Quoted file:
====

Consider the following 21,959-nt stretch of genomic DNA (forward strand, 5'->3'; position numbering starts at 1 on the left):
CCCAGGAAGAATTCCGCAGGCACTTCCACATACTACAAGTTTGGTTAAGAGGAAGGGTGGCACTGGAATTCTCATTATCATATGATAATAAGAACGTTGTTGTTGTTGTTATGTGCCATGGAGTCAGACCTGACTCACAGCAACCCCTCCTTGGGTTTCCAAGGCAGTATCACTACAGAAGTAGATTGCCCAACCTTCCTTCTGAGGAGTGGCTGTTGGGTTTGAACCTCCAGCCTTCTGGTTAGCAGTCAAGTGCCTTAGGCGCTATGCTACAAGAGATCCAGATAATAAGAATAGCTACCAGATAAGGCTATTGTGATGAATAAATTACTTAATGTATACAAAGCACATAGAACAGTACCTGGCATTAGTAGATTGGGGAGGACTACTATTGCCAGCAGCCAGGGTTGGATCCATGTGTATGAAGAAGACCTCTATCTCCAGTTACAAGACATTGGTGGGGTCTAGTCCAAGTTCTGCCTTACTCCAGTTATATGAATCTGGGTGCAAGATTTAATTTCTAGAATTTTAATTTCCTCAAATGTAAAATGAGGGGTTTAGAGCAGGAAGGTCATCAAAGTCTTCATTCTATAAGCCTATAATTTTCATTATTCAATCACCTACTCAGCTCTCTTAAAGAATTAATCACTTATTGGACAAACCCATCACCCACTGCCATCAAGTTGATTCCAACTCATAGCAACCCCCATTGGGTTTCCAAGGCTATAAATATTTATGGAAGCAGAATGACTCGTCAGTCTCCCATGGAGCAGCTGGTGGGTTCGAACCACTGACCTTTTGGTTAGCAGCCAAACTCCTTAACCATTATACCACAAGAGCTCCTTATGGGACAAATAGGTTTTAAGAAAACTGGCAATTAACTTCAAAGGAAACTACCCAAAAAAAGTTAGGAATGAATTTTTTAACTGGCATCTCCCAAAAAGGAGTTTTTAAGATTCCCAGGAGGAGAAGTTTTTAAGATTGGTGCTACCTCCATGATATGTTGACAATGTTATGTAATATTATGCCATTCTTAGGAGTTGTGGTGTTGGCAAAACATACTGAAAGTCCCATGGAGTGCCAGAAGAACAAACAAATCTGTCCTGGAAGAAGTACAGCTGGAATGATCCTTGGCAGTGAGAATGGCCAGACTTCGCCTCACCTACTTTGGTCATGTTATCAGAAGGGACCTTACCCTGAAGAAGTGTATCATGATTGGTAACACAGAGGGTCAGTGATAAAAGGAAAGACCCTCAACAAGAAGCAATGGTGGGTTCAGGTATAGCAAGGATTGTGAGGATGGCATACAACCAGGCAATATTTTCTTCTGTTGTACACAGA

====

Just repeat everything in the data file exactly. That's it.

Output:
Consider the following 21,959-nt stretch of genomic DNA (forward strand, 5'->3'; position numbering starts at 1 on the left):
CCCAGGAAGAATTCCGCAGGCACTTCCACATACTACAAGTTTGGTTAAGAGGAAGGGTGGCACTGGAATTCTCATTATCATATGATAATAAGAACGTTGTTGTTGTTGTTATGTGCCATGGAGTCAGACCTGACTCACAGCAACCCCTCCTTGGGTTTCCAAGGCAGTATCACTACAGAAGTAGATTGCCCAACCTTCCTTCTGAGGAGTGGCTGTTGGGTTTGAACCTCCAGCCTTCTGGTTAGCAGTCAAGTGCCTTAGGCGCTATGCTACAAGAGATCCAGATAATAAGAATAGCTACCAGATAAGGCTATTGTGATGAATAAATTACTTAATGTATACAAAGCACATAGAACAGTACCTGGCATTAGTAGATTGGGGAGGACTACTATTGCCAGCAGCCAGGGTTGGATCCATGTGTATGAAGAAGACCTCTATCTCCAGTTACAAGACATTGGTGGGGTCTAGTCCAAGTTCTGCCTTACTCCAGTTATATGAATCTGGGTGCAAGATTTAATTTCTAGAATTTTAATTTCCTCAAATGTAAAATGAGGGGTTTAGAGCAGGAAGGTCATCAAAGTCTTCATTCTATAAGCCTATAATTTTCATTATTCAATCACCTACTCAGCTCTCTTAAAGAATTAATCACTTATTGGACAAACCCATCACCCACTGCCATCAAGTTGATTCCAACTCATAGCAACCCCCATTGGGTTTCCAAGGCTATAAATATTTATGGAAGCAGAATGACTCGTCAGTCTCCCATGGAGCAGCTGGTGGGTTCGAACCACTGACCTTTTGGTTAGCAGCCAAACTCCTTAACCATTATACCACAAGAGCTCCTTATGGGACAAATAGGTTTTAAGAAAACTGGCAATTAACTTCAAAGGAAACTACCCAAAAAAAGTTAGGAATGAATTTTTTAACTGGCATCTCCCAAAAAGGAGTTTTTAAGATTCCCAGGAGGAGAAGTTTTTAAGATTGGTGCTACCTCCATGATATGTTGACAATGTTATGTAATATTATGCCATTCTTAGGAGTTGTGGTGTTGGCAAAACATACTGAAAGTCCCATGGAGTGCCAGAAGAACAAACAAATCTGTCCTGGAAGAAGTACAGCTGGAATGATCCTTGGCAGTGAGAATGGCCAGACTTCGCCTCACCTACTTTGGTCATGTTATCAGAAGGGACCTTACCCTGAAGAAGTGTATCATGATTGGTAACACAGAGGGTCAGTGATAAAAGGAAAGACCCTCAACAAGAAGCAATGGTGGGTTCAGGTATAGCAAGGATTGTGAGGATGGCATACAACCAGGCAATATTTTCTTCTGTTGTACACAGA